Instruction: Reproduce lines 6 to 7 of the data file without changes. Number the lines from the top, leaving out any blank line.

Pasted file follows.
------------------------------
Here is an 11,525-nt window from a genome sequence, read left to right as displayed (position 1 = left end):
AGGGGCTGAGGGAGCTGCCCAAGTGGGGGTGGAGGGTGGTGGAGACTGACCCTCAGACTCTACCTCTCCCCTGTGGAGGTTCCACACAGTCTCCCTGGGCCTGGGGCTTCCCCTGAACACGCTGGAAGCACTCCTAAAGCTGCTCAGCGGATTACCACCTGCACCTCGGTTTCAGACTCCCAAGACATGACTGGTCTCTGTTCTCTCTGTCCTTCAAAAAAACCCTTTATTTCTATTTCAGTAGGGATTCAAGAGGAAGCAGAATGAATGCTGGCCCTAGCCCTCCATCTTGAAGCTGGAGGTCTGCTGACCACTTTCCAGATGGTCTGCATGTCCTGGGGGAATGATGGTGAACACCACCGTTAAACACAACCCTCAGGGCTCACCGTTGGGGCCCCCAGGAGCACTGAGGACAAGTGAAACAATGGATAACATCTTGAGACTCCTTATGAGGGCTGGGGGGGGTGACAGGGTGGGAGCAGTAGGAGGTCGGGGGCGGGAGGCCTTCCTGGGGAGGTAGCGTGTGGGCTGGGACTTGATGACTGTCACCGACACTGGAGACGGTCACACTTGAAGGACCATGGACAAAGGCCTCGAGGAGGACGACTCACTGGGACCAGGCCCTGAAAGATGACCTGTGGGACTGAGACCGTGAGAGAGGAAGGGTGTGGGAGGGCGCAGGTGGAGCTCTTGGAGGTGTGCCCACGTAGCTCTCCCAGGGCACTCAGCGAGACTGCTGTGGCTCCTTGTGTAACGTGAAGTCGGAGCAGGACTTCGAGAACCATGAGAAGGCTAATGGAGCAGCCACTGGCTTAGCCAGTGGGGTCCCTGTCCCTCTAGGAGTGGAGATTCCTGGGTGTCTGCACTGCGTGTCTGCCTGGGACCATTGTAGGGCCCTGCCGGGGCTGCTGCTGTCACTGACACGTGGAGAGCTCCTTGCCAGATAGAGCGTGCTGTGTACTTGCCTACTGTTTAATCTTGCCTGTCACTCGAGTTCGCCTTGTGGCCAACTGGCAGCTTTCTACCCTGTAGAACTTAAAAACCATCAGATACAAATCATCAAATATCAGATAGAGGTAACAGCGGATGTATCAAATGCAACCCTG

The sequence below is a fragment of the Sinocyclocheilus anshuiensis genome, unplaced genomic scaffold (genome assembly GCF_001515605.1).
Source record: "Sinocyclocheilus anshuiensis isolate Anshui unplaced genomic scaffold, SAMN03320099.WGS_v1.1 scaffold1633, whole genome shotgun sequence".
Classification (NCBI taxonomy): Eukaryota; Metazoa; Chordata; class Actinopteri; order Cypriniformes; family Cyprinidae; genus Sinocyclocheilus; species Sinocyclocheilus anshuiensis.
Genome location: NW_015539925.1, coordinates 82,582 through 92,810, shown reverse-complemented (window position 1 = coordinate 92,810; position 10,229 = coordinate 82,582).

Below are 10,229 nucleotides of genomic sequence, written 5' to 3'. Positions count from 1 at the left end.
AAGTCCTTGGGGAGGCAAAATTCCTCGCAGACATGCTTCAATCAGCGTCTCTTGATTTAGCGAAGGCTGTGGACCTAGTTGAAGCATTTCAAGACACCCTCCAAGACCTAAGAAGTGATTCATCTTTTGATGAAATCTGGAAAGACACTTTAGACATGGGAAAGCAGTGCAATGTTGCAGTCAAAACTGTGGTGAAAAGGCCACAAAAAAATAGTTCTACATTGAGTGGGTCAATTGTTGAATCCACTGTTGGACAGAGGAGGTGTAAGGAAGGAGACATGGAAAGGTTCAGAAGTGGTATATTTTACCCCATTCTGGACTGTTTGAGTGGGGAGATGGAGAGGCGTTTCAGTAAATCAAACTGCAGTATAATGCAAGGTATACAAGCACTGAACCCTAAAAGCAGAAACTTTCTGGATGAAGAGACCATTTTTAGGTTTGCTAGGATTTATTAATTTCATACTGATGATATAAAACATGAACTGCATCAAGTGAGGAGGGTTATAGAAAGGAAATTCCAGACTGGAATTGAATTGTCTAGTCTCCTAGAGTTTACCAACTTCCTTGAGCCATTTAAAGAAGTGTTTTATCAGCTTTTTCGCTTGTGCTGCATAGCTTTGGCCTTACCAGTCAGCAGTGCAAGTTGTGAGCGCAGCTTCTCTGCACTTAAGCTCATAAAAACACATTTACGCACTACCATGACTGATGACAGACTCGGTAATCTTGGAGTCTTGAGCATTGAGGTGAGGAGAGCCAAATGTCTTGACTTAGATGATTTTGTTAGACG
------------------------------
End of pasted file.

Genome location: NW_015539925.1, coordinates 82,582 through 92,810, shown reverse-complemented (window position 1 = coordinate 92,810; position 10,229 = coordinate 82,582).

Below are 10,229 nucleotides of genomic sequence, written 5' to 3'. Positions count from 1 at the left end.